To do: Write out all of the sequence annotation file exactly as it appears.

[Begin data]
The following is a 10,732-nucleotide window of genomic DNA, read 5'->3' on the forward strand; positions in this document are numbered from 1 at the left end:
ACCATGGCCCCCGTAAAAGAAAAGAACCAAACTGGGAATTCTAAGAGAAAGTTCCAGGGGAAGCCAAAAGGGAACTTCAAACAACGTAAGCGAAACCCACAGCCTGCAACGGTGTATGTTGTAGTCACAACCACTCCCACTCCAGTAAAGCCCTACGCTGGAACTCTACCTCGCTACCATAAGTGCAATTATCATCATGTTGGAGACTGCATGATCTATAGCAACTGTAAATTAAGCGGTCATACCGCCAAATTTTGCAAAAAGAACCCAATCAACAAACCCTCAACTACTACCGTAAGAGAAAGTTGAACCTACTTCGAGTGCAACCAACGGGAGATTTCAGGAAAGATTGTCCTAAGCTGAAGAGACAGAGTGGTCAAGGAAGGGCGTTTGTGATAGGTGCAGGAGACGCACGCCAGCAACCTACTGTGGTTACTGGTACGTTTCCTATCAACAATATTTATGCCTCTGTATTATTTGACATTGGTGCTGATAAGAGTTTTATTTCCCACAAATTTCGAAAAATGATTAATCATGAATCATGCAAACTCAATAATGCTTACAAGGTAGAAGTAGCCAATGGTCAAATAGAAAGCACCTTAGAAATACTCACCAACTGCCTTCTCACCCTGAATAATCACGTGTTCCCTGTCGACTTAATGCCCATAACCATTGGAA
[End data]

The following is a 10,732-nucleotide window of genomic DNA, read 5'->3' on the forward strand; positions in this document are numbered from 1 at the left end:
ACCATGGCCCCCGTAAAAGAAAAGAACCAAACTGGGAATTCTAAGAGAAAGTTCCAGGGGAAGCCAAAAGGGAACTTCAAACAACGTAAGCGAAACCCACAGCCTGCAACGGTGTATGTTGTAGTCACAACCACTCCCACTCCAGTAAAGCCCTACGCTGGAACTCTACCTCGCTACCATAAGTGCAATTATCATCATGTTGGAGACTGCATGATCTATAGCAACTGTAAATTAAGCGGTCATACCGCCAAATTTTGCAAAAAGAACCCAATCAACAAACCCTCAACTACTACCGTAAGAGAAAGTTGAACCTACTTCGAGTGCAACCAACGGGAGATTTCAGGAAAGATTGTCCTAAGCTGAAGAGACAGAGTGGTCAAGGAAGGGCGTTTGTGATAGGTGCAGGAGACGCACGCCAGCAACCTACTGTGGTTACTGGTACGTTTCCTATCAACAATATTTATGCCTCTGTATTATTTGACATTGGTGCTGATAAGAGTTTTATTTCCCACAAATTTCGAAAAATGATTAATCATGAATCATGCAAACTCAATAATGCTTACAAGGTAGAAGTAGCCAATGGTCAAATAGAAAGCACCTTAGAAATACTCACCAACTGCCTTCTCACCCTGAATAATCACGTGTTCCCTGTCGACTTAATGCCCATAACCATTGGAA